I am describing a problem regarding locations positioned next to each other where blocks are placed. For a given layout the locations next to blocks are unusable and in the next step no block might be placed here. For example, in the layout:


The first, fourth and sixth locations cannot be used later. I am looking for a word to describe it. So far i have unusable, or maybe dead space. Is there a better word for this? Thanks in advance!

Example sentence: In the layout above there are 3 ___. In another layout there is one __ less.

  • 2
    We need more of a clue as to what these "blocks" are and what rules govern their placement.
    – Hot Licks
    Commented Apr 5, 2018 at 12:22
  • 1
    @HotLicks These blocks are shipping containers and the rules of their placements are governed by crane requirements. Commented Apr 5, 2018 at 12:47
  • 3
    I was going to suggest "dead space", but I see that you have included it in your question. I think it's a good fit.
    – Tom Fenech
    Commented Apr 5, 2018 at 16:18
  • What's wrong with 'unusable'? Commented Apr 5, 2018 at 18:23
  • and a fancy ...inutile!
    – lbf
    Commented Apr 5, 2018 at 21:47

7 Answers 7


Things that can be used are available for use. Those that can't are unavailable for use:

not able to be used or obtained; not at someone's disposal

This is a very general term that can be used in a variety of different ways. So, I think it will definitely work in your context.

  • 1
    Just as a note to this, not a crticism: unavailable suggests that they might become available at some point, eg when the current user stops using them, which doesn't quite fit the question. Perhaps "permanently unavailable" would be better. Commented Apr 6, 2018 at 14:32
  • 1
    @MaxWilliams Thank you for your suggestion. I guess, we'll have to leave that to the OP's discretion. Commented Apr 6, 2018 at 14:35

From Oxford Dictionary (online):

Reserved adj. : 2. kept specially for a particular purpose or person.

  • The reserved locations are spaces which may not be used for any other purpose at any time, as they are already serving their purpose.
  • 2
    In a similar vein, I think 'earmarked' could work as well. As in "these spaces are earmarked for X, so should not be used". Commented Apr 5, 2018 at 16:33
  • @Sean Burton ~ That's a great answer, you should post it!
    – Bread
    Commented Apr 5, 2018 at 21:07
  • 2
    Note that the difference between reserved and unavailable is that reserved items are usually declared a priori, while items may become unavailable as events unfold. Commented Apr 6, 2018 at 3:18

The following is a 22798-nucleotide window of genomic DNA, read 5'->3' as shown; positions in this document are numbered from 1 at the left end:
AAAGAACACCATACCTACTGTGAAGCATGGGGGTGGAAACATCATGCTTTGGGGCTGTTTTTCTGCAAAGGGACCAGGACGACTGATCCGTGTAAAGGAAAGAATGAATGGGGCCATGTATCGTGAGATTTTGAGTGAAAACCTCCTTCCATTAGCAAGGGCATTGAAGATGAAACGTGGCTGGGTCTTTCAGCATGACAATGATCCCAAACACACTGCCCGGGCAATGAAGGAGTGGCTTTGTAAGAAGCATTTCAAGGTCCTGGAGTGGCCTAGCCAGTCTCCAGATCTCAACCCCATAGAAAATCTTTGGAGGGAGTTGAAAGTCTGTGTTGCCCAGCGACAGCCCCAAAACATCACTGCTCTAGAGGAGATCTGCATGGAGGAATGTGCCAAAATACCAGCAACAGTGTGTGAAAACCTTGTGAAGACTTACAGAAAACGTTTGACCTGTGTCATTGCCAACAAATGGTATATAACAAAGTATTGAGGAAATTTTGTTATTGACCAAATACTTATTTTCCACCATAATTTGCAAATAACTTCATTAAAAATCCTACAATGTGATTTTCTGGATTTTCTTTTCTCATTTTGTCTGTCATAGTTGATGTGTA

out-of-bounds works.

outside the playing boundaries of the field


Restricted, according to Cambridge Dictionary:

limited, especially by official rules, laws, etc.

In your case you could say:

The first, fourth and sixth locations are restricted.

Attribution: "Restricted Meaning in the Cambridge English Dictionary." Cambridge Dictionary. Accessed April 05, 2018. https://dictionary.cambridge.org/dictionary/english/restricted.


How about "void", "void space" or "null space"? Just an idea.

  • Please provide an explanation for your word choices, along with corroborating references and examples of usage.
    – Bread
    Commented Apr 6, 2018 at 12:19

In a similar vein to the suggestion of 'reserved', you could also use the 'earmarked':

Earmark: to set aside for a specific purpose, use, recipient, etc.: to earmark goods for export.

This would be used like "these spaces are earmarked for X, so should not be used for any other purpose".


How about

Unassignable not assignable (Merriam Webster)


Nonassignable not assignable (Merriam Webster)

Because they are spaces, but they just can't be allocated or assigned because of your crane.

Other options might be

Ineligible : not eligible: such as a : not qualified for an office or position b : not permitted under football rules to catch a forward pass an ineligible receiver

or just

Unusable : not capable of being used or fit for use : not usable

Finally, why not use 'unallocatable' or 'unallocable' which I can't find in any dictionary, but seem like perfectly good words for the requirement.

  • Use citations in answers, if you please.
    – lbf
    Commented Apr 6, 2018 at 14:17

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